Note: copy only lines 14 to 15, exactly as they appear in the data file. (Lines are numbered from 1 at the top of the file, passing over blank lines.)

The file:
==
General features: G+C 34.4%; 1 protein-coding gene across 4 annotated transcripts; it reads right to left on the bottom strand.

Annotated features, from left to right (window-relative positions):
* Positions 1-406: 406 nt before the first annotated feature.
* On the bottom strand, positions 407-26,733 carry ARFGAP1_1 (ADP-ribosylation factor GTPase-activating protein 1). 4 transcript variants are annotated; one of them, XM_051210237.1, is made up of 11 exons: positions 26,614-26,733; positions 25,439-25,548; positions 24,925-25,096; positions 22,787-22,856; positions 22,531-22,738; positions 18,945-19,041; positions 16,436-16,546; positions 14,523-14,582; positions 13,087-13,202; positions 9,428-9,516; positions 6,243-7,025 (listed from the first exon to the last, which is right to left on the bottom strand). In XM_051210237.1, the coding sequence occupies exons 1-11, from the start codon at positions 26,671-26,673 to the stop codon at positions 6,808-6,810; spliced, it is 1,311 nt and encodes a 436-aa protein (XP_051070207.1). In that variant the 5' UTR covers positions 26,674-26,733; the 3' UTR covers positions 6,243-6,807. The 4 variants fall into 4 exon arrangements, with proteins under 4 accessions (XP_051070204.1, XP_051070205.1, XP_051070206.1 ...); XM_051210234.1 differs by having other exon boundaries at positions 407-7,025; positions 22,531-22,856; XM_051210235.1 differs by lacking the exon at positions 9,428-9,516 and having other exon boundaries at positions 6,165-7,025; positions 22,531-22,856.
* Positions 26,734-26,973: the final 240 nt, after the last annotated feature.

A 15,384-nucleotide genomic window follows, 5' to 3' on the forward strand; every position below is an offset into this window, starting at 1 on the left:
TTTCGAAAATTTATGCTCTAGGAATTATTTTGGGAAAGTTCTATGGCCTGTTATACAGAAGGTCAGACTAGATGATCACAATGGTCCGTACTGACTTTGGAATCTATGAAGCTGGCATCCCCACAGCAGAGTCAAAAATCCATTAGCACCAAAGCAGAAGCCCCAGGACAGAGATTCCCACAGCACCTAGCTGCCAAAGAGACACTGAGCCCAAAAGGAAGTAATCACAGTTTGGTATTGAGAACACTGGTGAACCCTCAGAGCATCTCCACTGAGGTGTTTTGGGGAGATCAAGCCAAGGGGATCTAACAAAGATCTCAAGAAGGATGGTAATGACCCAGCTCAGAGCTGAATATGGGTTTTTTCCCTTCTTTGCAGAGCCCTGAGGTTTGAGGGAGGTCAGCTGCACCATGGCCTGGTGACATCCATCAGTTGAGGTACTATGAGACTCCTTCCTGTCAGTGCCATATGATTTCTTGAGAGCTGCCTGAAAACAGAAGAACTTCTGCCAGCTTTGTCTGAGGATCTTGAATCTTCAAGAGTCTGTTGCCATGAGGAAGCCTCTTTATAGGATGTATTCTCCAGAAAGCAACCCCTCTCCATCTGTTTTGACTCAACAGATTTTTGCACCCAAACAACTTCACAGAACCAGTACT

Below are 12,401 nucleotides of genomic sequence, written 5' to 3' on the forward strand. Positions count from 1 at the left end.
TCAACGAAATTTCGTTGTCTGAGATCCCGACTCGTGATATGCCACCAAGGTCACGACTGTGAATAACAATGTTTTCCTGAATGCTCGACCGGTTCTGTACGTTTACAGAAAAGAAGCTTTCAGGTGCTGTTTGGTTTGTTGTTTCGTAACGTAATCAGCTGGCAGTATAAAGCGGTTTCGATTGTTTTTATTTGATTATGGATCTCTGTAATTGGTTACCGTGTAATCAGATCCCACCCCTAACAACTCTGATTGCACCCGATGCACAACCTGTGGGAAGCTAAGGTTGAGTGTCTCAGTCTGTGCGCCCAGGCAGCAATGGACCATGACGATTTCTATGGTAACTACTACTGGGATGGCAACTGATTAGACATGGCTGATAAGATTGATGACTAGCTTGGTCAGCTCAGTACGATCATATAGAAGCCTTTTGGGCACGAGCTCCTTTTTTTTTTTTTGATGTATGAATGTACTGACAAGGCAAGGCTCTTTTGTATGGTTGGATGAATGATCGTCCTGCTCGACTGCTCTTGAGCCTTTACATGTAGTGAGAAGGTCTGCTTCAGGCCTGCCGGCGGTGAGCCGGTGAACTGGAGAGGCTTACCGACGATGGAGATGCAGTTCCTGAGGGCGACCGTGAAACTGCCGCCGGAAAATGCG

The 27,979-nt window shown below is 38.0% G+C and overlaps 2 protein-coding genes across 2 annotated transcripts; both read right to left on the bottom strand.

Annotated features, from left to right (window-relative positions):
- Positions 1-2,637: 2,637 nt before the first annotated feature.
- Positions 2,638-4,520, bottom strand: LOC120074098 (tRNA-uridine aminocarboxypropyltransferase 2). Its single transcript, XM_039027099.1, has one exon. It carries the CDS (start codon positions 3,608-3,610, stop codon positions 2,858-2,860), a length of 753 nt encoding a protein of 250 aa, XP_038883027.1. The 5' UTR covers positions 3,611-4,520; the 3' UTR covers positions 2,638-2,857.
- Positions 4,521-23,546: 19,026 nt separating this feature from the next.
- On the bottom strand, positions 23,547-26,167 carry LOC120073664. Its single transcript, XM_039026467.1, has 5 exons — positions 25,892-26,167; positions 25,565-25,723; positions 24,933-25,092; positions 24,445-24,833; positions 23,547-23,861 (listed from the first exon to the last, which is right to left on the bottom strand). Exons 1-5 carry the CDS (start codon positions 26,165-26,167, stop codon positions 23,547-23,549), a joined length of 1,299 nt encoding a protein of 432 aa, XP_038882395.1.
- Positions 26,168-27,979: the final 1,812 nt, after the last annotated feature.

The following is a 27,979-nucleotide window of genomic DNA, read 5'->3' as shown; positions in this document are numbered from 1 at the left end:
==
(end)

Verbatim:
- Positions 4,521-23,546: 19,026 nt separating this feature from the next.
- On the bottom strand, positions 23,547-26,167 carry LOC120073664. Its single transcript, XM_039026467.1, has 5 exons — positions 25,892-26,167; positions 25,565-25,723; positions 24,933-25,092; positions 24,445-24,833; positions 23,547-23,861 (listed from the first exon to the last, which is right to left on the bottom strand). Exons 1-5 carry the CDS (start codon positions 26,165-26,167, stop codon positions 23,547-23,549), a joined length of 1,299 nt encoding a protein of 432 aa, XP_038882395.1.